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Need for a re-invigorated NDDC board



Now that the forensic audit of the NDDC has been completed, we expect that those who have looted the commonwealth of the Niger Delta people for their own selfish interest leaving the region so underdeveloped be made to face the music. And more importantly we expect that a new board that will provide the right corporate governance capable of ushering in a new era of development for the Niger Delta region, the commission was setup to achieve in the first place, be inaugurated.

If you  travelled to Europe or America, you realize how terribly underdeveloped our country is. I stayed in the U.S. for over a year in 2016/2017 and had the opportunity of visiting a number of states there and saw how widespread their development was. It was like heaven on earth. I spent the most of my time in Chicago, the 3rd largest city in the U.S.


I still tell stories till date how the experience of riding in their underground subway train the first time blew my mind when I came out from a lift into the street full of people and skyscappers and wondered where i came out from. I saw stupendous wealth you won’t believe as I visited an estate where residents have private jets they fly out in the morning and back in the evening, they pack beside their houses. I never saw sand or dust anywhere outside in their streets. I had opportunity of being in the Illinois Institute of Technology and met the professor in charge of the Off-grid Electricity project of the Robert Gavin Center for electricity Innovation, which power the institution. We are yet to fully utilize the $7bn president Obama Power Africa Initiative. I think it is a good idea for leaders to tour such cities and learn from those who have broken the barrier to development what it takes to replicate such feat.

I was actually in the U.S. for the first time for two weeks for such a tour as part of the Executive MBA programme of the Lagos business school which I attended. We visited a number of organizations and they were happy to share a number of things that were of  benefit. For instance, we were at the Wiscousin chamber of commerce where I realized that even as developed as they are, they still compete to create jobs for their people. We were told that to attract investment from major companies they offer free land if they would want to build, tax break for up to even 10 years to encourage them to come into their states and invest and so on. We saw recently that played out openly when Amazon announced a bid for where to locate its second heaquaters,  a $5 billion project with 50,000 employees that would complement the company’s existing headquarters in Seattle. The company received bids from 238 locations across North America, cities and states where making presentation to attract them to come to their cities and state and they inventually settled for the state of Virginia. Why can’t we attract great companies into our country? Twitter was coming to Africa and had to settle for Ghana instead of Nigeria.


Obviously, development does not just happen. In the EMBA programme of the Lagos business school, a programme tailored after the Harvard business School, that uses the case study method, we had materials sourced from top business schools like Harvard, Stanford etc. In a particular course, Social Political Economic Environment of Business (SPEEB) taught by Prof Pat Utomi, we learnt from these well researched case study materials what nations like China, Japan, India, Germany, Singapore, Malasia etc do to bring about development in their countries.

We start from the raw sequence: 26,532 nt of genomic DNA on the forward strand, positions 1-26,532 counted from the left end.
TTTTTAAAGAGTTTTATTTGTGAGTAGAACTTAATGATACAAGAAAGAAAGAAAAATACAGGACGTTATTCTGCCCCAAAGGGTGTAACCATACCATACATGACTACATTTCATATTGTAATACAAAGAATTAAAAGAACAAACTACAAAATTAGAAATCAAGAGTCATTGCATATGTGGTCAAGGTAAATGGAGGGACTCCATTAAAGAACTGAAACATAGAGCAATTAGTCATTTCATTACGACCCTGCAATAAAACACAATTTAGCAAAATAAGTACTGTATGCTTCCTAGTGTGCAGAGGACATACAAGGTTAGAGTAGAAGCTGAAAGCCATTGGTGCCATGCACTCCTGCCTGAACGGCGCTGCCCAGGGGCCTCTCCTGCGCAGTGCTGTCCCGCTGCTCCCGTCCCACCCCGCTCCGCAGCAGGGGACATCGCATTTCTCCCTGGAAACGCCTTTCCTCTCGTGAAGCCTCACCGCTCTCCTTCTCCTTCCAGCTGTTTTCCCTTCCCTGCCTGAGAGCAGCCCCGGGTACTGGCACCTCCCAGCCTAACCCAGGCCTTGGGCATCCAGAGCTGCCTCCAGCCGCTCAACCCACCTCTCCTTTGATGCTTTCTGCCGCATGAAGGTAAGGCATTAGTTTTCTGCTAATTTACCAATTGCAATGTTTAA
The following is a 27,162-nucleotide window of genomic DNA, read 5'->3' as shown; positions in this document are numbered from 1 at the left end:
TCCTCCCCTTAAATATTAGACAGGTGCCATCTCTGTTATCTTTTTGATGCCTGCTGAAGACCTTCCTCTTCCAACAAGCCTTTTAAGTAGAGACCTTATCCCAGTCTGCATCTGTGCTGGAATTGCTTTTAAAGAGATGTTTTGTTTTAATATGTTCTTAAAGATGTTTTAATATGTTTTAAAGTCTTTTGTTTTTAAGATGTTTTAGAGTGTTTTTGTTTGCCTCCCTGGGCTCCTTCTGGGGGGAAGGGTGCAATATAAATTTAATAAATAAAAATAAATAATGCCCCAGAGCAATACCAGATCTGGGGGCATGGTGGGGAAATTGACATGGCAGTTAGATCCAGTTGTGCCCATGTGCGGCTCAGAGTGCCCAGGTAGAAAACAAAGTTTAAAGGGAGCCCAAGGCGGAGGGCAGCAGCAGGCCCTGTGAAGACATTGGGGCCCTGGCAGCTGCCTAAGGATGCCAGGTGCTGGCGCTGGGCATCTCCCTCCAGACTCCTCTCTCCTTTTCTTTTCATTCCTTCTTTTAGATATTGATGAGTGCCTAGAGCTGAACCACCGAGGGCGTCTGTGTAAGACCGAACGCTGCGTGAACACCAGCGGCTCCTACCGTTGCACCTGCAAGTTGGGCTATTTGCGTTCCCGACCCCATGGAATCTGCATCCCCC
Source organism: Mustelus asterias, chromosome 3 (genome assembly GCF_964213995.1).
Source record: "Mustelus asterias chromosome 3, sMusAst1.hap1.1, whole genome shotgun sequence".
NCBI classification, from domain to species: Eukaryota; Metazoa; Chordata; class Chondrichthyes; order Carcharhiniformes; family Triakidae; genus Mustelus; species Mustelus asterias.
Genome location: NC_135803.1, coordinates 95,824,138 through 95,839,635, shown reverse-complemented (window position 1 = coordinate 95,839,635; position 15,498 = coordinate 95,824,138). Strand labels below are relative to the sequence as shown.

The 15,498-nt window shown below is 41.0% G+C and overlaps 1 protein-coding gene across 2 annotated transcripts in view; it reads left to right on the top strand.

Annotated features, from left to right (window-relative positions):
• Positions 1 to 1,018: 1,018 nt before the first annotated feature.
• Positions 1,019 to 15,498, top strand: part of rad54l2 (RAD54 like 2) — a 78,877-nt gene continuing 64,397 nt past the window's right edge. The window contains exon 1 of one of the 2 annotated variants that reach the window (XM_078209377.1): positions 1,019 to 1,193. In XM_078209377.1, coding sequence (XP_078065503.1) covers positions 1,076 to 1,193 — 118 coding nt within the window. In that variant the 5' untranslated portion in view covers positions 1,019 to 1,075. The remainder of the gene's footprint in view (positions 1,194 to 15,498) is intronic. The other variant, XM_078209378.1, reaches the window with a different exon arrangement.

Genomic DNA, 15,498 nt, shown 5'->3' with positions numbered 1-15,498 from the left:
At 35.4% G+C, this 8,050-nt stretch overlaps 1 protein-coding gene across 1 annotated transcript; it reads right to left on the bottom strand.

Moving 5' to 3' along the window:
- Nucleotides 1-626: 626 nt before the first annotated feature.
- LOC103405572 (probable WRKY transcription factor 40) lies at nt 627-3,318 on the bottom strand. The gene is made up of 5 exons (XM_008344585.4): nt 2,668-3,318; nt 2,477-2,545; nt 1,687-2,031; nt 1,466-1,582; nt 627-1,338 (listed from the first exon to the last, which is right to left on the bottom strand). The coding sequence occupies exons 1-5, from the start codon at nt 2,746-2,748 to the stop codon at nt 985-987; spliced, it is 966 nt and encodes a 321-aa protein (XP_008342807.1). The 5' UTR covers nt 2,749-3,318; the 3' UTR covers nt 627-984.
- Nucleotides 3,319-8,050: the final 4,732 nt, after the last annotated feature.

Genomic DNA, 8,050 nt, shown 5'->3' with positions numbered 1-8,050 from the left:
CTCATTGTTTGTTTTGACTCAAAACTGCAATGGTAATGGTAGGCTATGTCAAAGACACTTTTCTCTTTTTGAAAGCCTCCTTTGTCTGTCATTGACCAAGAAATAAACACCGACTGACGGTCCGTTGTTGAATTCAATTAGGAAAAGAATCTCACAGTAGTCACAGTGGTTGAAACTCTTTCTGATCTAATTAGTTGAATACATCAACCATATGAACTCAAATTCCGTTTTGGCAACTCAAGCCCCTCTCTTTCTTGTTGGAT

Hence I was excited to learn in 2018 that Prof Utomi was running for governor of my state, Delta state, for I knew he had capacity to do a great job as governor if he wins and I was prepared to work with him to achieve that outcome, so I joined his campaign.

Actually, I first saw in the papers, the visit of traditional rulers/politicians from my ethnic nationality, the Isoko nation, to our dear President to request among other things the need for government to help setup a modular refinery and a gas processing facility in our LGA citing the fact that the 2nd oil well in the country was decovered in Uzere in 1958, in my constituency, after the first in Oloibiri in present Balyesa State, yet the Isoko nation had been left underdeveloped with no industries though they have been peaceful, no issues of Kidnapping or militancy. Instead of being rewarded, their youths were excluded from the amnesty programme that is still benefiting youths of other tribes especially the Ijaws and Itsekiris in Delta state. I should point out here that one of their demand that is to upgrade the Ozoro Polytechnic to a University has now been met and we are grateful to the president for it.


I had always been interested in modular refinery as I thought our country that is so richly endowed with crude oil should have working refineries and not waste her foreign exchange in importing refined petroleum products as we currently spend billions of dollars annually in imported petroleum products in Nigeria presently hence I wanted to see if I could contribute my quota to achieving the needs of my people and I thought of engaging Prof Pat Utomi and later realized he was running for governor of the state. Hence I joined his campaign and I travelled to Delta and started to spend more time in Delta state as I had spent the most part of my life in Lagos where I settled after my youth service. Along the line, I realize how poorly my people elected leaders have performed and I thought I could do a better job and decided I could run myself for house of assembly because I thought I could win with better ideas and campaign.

To be continued tomorrow.

Ogboka, a former aspirant to the Delta State House of Assembly wrote from Warri.


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